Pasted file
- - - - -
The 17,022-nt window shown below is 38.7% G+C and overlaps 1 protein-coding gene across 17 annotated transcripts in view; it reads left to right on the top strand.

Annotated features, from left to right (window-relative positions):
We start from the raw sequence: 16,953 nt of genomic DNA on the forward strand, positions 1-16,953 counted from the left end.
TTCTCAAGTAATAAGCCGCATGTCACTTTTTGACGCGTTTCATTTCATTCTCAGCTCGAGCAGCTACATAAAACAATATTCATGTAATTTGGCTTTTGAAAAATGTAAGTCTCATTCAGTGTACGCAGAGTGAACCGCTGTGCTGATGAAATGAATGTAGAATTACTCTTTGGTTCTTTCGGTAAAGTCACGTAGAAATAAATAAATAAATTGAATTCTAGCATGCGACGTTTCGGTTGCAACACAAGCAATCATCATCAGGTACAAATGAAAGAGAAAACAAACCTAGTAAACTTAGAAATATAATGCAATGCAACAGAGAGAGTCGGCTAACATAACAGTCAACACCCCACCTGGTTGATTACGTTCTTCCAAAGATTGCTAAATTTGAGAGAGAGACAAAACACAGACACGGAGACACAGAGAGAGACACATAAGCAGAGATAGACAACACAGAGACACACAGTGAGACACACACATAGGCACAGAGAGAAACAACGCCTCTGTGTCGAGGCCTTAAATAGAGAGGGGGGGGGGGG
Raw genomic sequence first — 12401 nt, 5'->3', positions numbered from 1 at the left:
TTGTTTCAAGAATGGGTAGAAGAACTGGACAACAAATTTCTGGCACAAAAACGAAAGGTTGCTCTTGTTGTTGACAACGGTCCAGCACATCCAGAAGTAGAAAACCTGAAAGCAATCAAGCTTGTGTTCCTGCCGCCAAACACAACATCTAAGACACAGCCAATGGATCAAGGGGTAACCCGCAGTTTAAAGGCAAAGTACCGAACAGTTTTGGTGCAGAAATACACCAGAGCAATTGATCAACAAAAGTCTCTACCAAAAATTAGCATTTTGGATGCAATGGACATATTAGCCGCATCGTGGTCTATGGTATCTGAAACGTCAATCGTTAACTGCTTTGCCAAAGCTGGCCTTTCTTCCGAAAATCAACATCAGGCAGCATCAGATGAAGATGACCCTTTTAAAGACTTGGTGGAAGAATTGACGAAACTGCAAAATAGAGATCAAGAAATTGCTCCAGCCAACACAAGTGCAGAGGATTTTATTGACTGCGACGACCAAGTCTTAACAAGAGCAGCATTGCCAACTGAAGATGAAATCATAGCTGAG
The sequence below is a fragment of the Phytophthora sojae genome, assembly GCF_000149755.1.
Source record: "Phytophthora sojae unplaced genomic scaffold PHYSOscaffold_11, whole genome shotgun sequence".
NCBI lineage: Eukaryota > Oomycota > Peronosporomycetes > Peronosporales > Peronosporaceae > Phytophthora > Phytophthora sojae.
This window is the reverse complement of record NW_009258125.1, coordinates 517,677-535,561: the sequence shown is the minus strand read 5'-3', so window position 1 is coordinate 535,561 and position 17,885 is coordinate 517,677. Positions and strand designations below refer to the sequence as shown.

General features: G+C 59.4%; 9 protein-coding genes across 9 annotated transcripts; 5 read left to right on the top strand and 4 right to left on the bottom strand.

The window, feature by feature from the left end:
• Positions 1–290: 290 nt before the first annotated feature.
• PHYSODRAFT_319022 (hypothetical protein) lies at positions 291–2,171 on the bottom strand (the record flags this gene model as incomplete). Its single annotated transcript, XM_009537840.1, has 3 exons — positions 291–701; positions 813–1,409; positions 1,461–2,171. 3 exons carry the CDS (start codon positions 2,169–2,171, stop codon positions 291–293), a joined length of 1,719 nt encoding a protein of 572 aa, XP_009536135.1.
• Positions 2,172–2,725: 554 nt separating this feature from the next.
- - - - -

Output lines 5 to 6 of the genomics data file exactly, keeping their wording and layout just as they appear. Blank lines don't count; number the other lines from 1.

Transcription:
Raw genomic sequence first — 12401 nt, 5'->3', positions numbered from 1 at the left:
TTGTTTCAAGAATGGGTAGAAGAACTGGACAACAAATTTCTGGCACAAAAACGAAAGGTTGCTCTTGTTGTTGACAACGGTCCAGCACATCCAGAAGTAGAAAACCTGAAAGCAATCAAGCTTGTGTTCCTGCCGCCAAACACAACATCTAAGACACAGCCAATGGATCAAGGGGTAACCCGCAGTTTAAAGGCAAAGTACCGAACAGTTTTGGTGCAGAAATACACCAGAGCAATTGATCAACAAAAGTCTCTACCAAAAATTAGCATTTTGGATGCAATGGACATATTAGCCGCATCGTGGTCTATGGTATCTGAAACGTCAATCGTTAACTGCTTTGCCAAAGCTGGCCTTTCTTCCGAAAATCAACATCAGGCAGCATCAGATGAAGATGACCCTTTTAAAGACTTGGTGGAAGAATTGACGAAACTGCAAAATAGAGATCAAGAAATTGCTCCAGCCAACACAAGTGCAGAGGATTTTATTGACTGCGACGACCAAGTCTTAACAAGAGCAGCATTGCCAACTGAAGATGAAATCATAGCTGAG